Parents unite to see that gifted students’ needs are met in public schools
By Margaret Combs
The Boston Sunday Globe – January 4, 1998
As a parent, Kay Carter was worried. Her 8-year-old son, Ryan, an easygoing, fun-loving third grader attending public school in Massachusetts, was showing signs of emotional stress. “I hate school. I hate all the kids, and they hate me!,” Ryan shouted most days after school before disappearing through the back door into the woods.
Ryan’s anger and frustration intensified every “awful Sunday” as the school week approached, according to his mother. Kay Carter’s alarm was underscored by the fact that this was a child who not only liked his teacher but for whom shool could have been a favorite place: Ryan showed exceptional intelligence, scoring at the high school level and beyond on cognitive tests.
Confused, Carter dialed a parent support line she had stumbled across months before and learned that Ryan’s behavior was a serious warning sign.
“I was told that third grade was a turning point for children of high intelligence like Ryan, that his personality change and unhappiness should be taken seriously, and that suicide was a factor,” says Carter, who now counsels and advises parents over the same hot line sponsored by the Hollingworth Center for Gifted Children in Dover, N.H., and who also serves as a board member for the Massachusetts Association for the Advancement of Individual Potential.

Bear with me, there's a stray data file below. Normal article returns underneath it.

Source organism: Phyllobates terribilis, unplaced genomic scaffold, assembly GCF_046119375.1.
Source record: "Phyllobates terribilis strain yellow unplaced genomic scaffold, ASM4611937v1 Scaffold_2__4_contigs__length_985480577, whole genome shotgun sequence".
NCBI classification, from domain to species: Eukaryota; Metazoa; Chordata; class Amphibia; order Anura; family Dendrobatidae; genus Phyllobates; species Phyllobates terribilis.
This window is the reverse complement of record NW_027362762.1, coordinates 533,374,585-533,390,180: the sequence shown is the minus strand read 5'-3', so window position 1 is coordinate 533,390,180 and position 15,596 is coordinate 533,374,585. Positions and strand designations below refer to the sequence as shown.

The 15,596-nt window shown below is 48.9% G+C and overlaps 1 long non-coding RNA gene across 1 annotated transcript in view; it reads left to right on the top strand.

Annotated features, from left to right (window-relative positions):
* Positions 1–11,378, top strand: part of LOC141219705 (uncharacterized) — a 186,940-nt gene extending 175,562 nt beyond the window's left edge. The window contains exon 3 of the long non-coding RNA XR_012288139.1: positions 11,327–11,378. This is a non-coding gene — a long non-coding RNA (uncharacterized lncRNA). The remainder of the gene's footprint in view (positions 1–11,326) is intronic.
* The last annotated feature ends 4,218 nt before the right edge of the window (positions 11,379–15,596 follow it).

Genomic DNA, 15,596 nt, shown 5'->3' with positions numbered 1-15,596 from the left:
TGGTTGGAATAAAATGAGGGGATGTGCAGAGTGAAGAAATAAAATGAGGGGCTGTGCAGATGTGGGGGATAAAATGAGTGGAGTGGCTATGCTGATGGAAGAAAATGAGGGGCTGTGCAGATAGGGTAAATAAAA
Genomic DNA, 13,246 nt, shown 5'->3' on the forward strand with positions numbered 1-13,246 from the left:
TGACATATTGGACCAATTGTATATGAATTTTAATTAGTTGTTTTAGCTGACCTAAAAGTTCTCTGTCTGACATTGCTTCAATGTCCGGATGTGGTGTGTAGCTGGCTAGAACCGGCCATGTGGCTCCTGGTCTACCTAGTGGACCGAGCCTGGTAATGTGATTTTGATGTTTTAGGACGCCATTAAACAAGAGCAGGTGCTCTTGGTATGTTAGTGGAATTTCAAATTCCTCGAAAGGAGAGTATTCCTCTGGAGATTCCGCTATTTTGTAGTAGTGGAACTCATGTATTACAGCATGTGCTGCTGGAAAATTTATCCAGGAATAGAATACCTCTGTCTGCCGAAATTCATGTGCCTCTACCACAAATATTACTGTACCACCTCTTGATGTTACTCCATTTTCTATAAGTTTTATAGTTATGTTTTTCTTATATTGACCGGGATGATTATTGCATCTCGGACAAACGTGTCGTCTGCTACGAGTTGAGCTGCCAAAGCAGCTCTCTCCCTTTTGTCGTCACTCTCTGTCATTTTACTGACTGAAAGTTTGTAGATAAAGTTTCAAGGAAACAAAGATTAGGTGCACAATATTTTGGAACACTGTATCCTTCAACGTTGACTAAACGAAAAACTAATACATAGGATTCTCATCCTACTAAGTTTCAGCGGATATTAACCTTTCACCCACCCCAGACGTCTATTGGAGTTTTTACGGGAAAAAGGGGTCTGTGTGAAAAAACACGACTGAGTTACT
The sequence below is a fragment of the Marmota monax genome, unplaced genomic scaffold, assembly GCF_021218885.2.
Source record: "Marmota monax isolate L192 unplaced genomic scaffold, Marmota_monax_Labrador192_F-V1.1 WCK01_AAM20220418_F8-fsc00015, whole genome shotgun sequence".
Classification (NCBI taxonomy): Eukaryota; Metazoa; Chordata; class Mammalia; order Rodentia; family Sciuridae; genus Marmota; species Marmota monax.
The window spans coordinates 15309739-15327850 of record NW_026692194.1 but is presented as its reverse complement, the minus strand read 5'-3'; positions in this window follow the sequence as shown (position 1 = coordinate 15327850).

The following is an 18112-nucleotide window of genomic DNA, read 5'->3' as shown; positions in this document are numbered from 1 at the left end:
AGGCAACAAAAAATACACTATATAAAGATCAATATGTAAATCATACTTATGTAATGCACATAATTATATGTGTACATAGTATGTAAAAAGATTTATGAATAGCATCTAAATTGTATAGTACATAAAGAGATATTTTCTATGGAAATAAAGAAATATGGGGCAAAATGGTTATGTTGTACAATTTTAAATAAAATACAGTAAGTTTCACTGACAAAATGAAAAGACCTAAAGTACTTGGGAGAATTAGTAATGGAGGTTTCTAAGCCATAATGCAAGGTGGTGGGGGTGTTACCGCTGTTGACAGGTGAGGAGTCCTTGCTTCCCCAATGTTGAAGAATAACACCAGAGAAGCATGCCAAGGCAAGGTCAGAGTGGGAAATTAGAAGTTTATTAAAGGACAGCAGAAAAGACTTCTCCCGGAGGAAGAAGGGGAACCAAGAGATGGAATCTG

“I get calls from families all over the nation whose gifted kids have dropped out of school or committed suicide,” she says.
The fact that many academically gifted children are also isolated and unhappy in public school – and are even troubled and failing – may come as a surprise to the general public, but the phenomenon is familiar enough among learning specialists to have coined the label “the quiet crises” in public schools.
“These kids get bored and negative about school, and they’re also at risk emotionally because they feel so different and isolated,” says Ellen Winner, senior research associate at Harvard’s Project Zero and psychology professor at Boston College.
The assumption that gifted children are trouble free and do not need special attention is one of the nine myths Winner identifies and dismantles in her most recent book, “Gifted Children: Myths and Realities.” Also debunked by Winner are the widely held beliefs that gifted chilren are talented at everything, and that accelerated learners always become eminent adults.